West Coast swing will test Knicks' mettle

Raymond Felton dives for a loose ball during

Raymond Felton dives for a loose ball during a game against the Utah Jazz at Madison Square Garden. (March 9, 2013) (Credit: Jim McIsaac)

Amar'e Stoudemire is out for the rest of the regular season. Carmelo Anthony has missed three straight games. And the Knicks, in a tight fight with Indiana and the Nets for second place in the Eastern Conference, open a five-game West Coast trip Monday night at Golden State.

Can you say gut-check time? That's what the next eight days is going to be. Four of the five teams they will face currently are positioned to make the playoffs and the fifth, Portland, is within striking distance. The Knicks follow Monday night's contest with games at Denver, Portland, the Los Angeles Clippers and Utah.

It would be a tough trip for a team even in the best of health; for the hobbled Knicks, it becomes magnified in importance. This stretch will set the tone for the Knicks' end-of-the-season push and define what they can be without Stoudemire, who will undergo surgery on his left knee sometime this week in New York.

"We'd like to win them all. That's the goal," Knicks coach Mike Woodson said of the trip. "We have five games. If we come back over .500, I'm happy. It's a successful road trip. If we win them all, I'm real happy."

It's worth mentioning that the Knicks were 21-9 when Stoudemire missed the first two months of the season after undergoing the same procedure on his right knee. The Knicks, however, had a healthy Anthony during that stretch.

With Anthony's status undetermined -- he has not practiced or played since leaving in the first half of the Knicks' win over Cleveland last Monday with a right knee injury -- the Knicks are going to have to get offensive production from the rest of the roster.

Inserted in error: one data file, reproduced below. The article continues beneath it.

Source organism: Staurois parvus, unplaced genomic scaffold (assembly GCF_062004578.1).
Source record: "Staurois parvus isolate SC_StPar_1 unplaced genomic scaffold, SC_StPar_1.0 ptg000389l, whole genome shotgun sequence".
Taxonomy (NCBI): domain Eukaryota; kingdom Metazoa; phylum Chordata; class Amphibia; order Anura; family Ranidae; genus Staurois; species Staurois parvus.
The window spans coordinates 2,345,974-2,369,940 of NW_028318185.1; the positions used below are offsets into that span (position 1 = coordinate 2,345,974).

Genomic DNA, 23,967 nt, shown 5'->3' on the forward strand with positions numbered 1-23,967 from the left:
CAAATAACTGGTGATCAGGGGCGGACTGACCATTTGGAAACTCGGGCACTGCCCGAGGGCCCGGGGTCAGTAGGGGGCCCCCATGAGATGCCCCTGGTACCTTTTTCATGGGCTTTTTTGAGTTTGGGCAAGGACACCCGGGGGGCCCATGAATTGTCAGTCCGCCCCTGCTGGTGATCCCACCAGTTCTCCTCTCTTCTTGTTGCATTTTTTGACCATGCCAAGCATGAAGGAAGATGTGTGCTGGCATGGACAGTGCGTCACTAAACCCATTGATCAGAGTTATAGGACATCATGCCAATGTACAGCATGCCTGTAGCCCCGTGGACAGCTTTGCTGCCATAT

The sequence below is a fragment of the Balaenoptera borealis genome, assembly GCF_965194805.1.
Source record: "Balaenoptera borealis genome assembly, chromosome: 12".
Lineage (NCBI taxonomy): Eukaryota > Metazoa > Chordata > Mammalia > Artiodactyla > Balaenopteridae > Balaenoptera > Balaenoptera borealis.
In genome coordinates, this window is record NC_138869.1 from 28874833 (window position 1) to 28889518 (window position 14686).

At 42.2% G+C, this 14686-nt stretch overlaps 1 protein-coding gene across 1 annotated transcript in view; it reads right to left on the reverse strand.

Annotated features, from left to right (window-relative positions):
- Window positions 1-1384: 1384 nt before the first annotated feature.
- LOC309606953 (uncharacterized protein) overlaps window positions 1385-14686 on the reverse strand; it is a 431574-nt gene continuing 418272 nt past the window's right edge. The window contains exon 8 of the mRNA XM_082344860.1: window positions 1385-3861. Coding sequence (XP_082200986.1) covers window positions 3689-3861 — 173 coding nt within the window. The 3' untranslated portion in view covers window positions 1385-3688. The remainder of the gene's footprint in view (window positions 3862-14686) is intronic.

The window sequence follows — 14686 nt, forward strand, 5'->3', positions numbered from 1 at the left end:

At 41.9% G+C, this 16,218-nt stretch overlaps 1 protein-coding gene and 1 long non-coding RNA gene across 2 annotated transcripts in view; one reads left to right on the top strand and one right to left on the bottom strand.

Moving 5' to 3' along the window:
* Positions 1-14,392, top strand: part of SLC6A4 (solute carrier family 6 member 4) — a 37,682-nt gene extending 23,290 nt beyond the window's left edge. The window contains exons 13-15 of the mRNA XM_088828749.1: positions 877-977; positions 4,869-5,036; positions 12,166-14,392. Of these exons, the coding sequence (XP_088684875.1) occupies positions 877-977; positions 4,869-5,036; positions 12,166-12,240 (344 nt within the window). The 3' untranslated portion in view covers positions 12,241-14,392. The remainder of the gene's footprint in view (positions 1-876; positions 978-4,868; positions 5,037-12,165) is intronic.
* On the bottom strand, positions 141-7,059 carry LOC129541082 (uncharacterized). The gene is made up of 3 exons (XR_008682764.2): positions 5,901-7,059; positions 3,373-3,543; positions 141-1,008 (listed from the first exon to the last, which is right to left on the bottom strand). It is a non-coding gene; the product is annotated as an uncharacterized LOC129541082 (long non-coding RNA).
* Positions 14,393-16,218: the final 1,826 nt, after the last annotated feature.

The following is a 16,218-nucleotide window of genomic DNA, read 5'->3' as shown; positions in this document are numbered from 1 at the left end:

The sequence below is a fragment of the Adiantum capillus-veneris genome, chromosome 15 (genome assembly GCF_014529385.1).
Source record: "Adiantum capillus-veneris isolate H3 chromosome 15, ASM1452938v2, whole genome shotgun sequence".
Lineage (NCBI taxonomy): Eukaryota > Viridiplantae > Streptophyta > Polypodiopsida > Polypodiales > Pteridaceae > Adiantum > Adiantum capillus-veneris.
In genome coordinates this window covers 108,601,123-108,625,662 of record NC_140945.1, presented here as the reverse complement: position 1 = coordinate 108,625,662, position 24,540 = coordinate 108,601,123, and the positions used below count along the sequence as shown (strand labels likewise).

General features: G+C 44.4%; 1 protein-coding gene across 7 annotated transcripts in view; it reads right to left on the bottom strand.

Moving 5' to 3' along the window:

Here's a look at some players who will play key roles:

J.R. Smith-- With Stoudemire out, Smith becomes the team's secondary scorer. And with Anthony out, he becomes the most important offensive player on the team.

Smith, like the rest of the Knicks, had a big night against Utah on Saturday, scoring 24 points and shooting a very efficient 10-for-19. Earlier in the week against a strong Thunder team, Smith scored a season-high 36 points but missed a potential game-winning shot in the final seconds.

Can Smith continue to deliver on a consistent basis? Woodson certainly hopes so. He said, "I need him to be J.R. and score the ball like he's been scoring it."

Steve Novak-- Don't get too excited about all the talk of Novak putting the ball on the floor against the Jazz. Novak, who had a season-high 20 points on Saturday, isn't in the NBA for his ability to score off the dribble. His game is built around his three-point shooting, and the Knicks have to set screens to get him open.

Said Woodson: "We've got to find ways for Novak to score the ball, because that opens it up a little bit."

Kenyon Martin-- The Knicks suddenly find themselves in the unlikely position of relying upon Martin, a veteran who was out of work before the Knicks signed him to the first of two 10-day contracts two weeks ago.

Martin stands to benefit most without Stoudemire in the lineup. Against Utah, the 35-year-old had three first-half dunks and finished with 10 points and six rebounds in 21 minutes.

Martin also is a hard-nosed defensive player. On Thursday, he did an impressive job of guarding the Thunder's Kevin Durant.

Martin said he's ready to do whatever the team needs. "It's unfortunate with Amar'e going down that you have to benefit from something like that," he said. "But I'm going to take advantage of it and try to help this team win."

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